Thursday, May 26, 2011
Plenty of boy choy to harvest right now (plus a few chives). The one on the left is Shanghai Green and the small one on the right is Tatsoi. They will be good with salmon and squash tonight for supper.
Thursday, June 17, 2010
Storm clouds moved in quickly late yesterday afternoon. High winds and hard rain followed but it didn't last long and didn't leave nearly enough rain behind. June is supposed to be our wettest month but so far it isn't turning out that way. Most of my plants have enough mulch so I don't have to worry about watering every day. The garlic is the exception; it is ready to harvest but I never got around to adding mulch to the bed, so the ground is now too hard to plow. I will just have to wait a little longer for home grown garlic.
The squash and cucumber plants are growing rapidly, so I'm hoping to have some fresh produce by the end of the month. My tomatoes are behind schedule, as usual. All but one of mine disappeared shortly after planting out. I don't know if the rabbits ate them or if they were abducted by aliens, but they were just gone one day without a trace. Much to my shame, I had to go out and buy my tomato plants for this year. I have one heirloom that survived and two pepper plants. Well, maybe one pepper. One of my plants that I thought was a pepper has been growing across the ground instead of upright. Now I think it may be a ground cherry instead of a pepper. That is fine with me, I just don't remember starting ground cherries. Of course, it was back in March when I was in the middle of a challenging semester, so there is no telling what I may have done. My garden always manages to surprise me, either by what has survived and flourished, or by what I have inadvertently planted.
Monday, January 11, 2010
Wednesday, January 6, 2010
The herb garden is idle with only the rooster to stand watch all winter.
The view was better when we moved here seven years ago. There were no houses behind us, only an open field. We don't see tree frogs anymore, and only occasionally do we hear an owl.
Sunday, November 8, 2009
They look like alien pods, but in the Ozarks we call them hedge apples, as did Captain Meriwether Lewis when he sent samples home to President Jefferson. A resident of St. Louis, Pierre Chouteau, had received slips of this tree from the Osage Indians in Missouri, and shared samples with Lewis, who seemed to be fascinated by the fruit of the tree. We are not much impressed with them around here. At this particular time of year, the fruit can be found all over the ground beneath the host tree. Most people don’t grow these trees on purpose anymore , and many are found growing wild along the roadside. I dislike driving under a hedge apple tree, as I’m afraid one will fall off the tree and land on my car, causing a considerable dent.
According to the book, another name for the tree is “bois d’arc” or bow-tree. I found this interesting because there is a small town not far from here that is named “Bois D’Arc”. A can only assume that the towns original settlers found an abundance of osage apples.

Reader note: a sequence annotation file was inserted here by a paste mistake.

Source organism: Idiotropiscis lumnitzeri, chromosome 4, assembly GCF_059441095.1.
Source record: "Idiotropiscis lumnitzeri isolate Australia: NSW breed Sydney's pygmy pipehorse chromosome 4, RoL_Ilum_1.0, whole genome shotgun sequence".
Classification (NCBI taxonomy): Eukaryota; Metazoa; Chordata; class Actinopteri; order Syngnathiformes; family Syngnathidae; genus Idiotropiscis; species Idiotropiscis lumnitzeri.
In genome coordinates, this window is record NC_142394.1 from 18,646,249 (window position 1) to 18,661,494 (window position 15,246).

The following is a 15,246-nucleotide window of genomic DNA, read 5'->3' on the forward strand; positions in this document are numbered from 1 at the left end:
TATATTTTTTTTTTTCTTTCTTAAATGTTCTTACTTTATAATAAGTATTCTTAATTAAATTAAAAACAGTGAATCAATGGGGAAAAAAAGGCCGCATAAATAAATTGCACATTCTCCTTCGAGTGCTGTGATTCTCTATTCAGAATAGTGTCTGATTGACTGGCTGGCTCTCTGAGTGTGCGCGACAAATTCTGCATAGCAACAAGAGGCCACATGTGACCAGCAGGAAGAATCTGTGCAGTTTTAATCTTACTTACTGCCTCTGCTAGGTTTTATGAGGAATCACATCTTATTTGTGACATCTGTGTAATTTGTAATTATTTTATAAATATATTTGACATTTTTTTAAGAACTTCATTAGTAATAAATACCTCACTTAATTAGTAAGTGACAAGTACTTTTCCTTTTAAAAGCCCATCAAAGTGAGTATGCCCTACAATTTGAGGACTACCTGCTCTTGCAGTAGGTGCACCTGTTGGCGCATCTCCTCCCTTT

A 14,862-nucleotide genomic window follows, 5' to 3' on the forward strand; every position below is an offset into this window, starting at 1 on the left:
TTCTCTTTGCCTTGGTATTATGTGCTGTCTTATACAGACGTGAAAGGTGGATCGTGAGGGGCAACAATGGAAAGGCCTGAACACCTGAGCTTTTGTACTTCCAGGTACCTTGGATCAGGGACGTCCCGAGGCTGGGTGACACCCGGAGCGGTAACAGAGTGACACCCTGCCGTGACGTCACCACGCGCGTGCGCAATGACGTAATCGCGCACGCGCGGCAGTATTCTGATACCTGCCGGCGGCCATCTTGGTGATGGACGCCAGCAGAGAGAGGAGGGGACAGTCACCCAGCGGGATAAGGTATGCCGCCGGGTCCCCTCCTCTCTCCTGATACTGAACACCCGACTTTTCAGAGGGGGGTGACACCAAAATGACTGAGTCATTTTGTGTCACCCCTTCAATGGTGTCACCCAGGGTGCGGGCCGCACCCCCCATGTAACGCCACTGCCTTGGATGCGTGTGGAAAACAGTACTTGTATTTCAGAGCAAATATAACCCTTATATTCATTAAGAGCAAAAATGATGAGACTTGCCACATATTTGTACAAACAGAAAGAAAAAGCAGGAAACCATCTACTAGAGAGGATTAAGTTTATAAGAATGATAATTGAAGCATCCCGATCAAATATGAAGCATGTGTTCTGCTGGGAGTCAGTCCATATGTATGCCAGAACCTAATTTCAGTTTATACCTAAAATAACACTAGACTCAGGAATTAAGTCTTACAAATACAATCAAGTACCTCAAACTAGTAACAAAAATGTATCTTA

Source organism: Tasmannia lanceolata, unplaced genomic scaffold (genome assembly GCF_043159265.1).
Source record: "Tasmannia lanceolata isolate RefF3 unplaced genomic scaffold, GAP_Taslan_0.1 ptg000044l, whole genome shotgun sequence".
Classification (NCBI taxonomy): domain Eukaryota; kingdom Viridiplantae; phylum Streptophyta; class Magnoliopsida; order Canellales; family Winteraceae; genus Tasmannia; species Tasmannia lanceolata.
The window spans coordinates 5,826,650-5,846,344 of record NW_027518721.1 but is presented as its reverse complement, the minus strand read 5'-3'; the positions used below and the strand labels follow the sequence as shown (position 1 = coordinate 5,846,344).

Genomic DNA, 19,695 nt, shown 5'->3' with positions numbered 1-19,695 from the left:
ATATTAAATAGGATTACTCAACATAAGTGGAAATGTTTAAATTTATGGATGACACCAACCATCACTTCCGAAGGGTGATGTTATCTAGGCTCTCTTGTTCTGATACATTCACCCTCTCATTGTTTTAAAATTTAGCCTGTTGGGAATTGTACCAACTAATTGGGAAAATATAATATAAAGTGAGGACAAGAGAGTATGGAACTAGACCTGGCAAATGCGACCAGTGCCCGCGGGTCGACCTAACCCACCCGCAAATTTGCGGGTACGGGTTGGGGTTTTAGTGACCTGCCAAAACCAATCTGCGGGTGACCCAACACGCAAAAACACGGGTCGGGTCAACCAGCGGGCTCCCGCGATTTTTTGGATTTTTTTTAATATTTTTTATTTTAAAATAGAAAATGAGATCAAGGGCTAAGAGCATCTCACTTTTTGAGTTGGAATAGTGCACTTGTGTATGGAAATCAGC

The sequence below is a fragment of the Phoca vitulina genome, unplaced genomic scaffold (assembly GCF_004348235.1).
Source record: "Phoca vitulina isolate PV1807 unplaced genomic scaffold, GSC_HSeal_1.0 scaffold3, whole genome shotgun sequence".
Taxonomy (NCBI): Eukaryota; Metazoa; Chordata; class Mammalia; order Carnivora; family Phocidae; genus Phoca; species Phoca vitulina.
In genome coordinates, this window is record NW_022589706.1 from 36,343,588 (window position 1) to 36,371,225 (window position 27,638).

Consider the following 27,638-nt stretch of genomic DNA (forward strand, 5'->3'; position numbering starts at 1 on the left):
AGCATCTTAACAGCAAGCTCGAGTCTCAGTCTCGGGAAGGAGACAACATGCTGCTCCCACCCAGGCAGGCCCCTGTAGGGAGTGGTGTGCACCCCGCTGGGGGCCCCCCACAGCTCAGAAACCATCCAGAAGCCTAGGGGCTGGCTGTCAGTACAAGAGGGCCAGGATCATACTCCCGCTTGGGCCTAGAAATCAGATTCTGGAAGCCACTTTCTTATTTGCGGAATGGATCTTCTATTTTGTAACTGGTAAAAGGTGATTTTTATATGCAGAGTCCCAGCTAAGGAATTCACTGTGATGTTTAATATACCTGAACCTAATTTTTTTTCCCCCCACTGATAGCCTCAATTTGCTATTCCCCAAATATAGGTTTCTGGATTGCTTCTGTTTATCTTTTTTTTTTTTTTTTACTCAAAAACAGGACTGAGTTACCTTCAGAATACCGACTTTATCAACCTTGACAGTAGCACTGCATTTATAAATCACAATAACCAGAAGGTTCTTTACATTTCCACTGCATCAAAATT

I also learned from this book that the common name of ‘hedge apple’ was probably derived from the old custom of using the tree as a hedge for cattle.
Common to This Country, Botanical Discoveries of Lewis & Clark by Susan H. Munger
Saturday, October 31, 2009
The rain has finally stopped and the weather is more seasonal rather than so cold and damp, so we may have lots of little goblins knocking on the door tonight. We will also have a full moon tonight. Perfect timing. I wish I had a scary movie to watch, but the best I can do is "The Great Pumpkin".
There was a brief reprieve from the rain on Wednesday, so I took the opportunity to get the garlic planted. Almost 70 cloves of garlic! I had three heads of Ajo Rojo, which had about 17 cloves each, then I had three head of Old German which had about 6-8 cloves each. We will have plenty of garlic next year, since almost one-quarter of one of my beds is now full of garlic. At least I don't have to worry about keeping it moist, since it has rained for almost an entire month.
The swiss chard is doing well. I'm not sure when it will be ready. We had a frost a couple of weeks ago, so most of the garden is finished now. By Christmas, school will be over for the semester and I will need something to do for a couple of weeks, so it will be time to get serious about planning next years garden. I love looking at seed catalogs in the winter, when the world is cold and dark and I need to be reminded that there will be new life in the spring. It's something to look forward to.
Sunday, October 18, 2009
This is the extent of my autumn garden right now; a few little Swiss Chard plants. We had frost on the ground this morning, and it has been about 20 degrees below normal every day for two weeks now. We have had a lot of rain, almost seven inches at our house in a 24 hour period.
The roses continue to bloom and I still have plenty of parsley (despite the continued presence of caterpillars on the plant) and chives. As cold as it has been, I think it is safe to go ahead and plant the garlic and grape hyacinths, just as soon as I have a few free moments from school.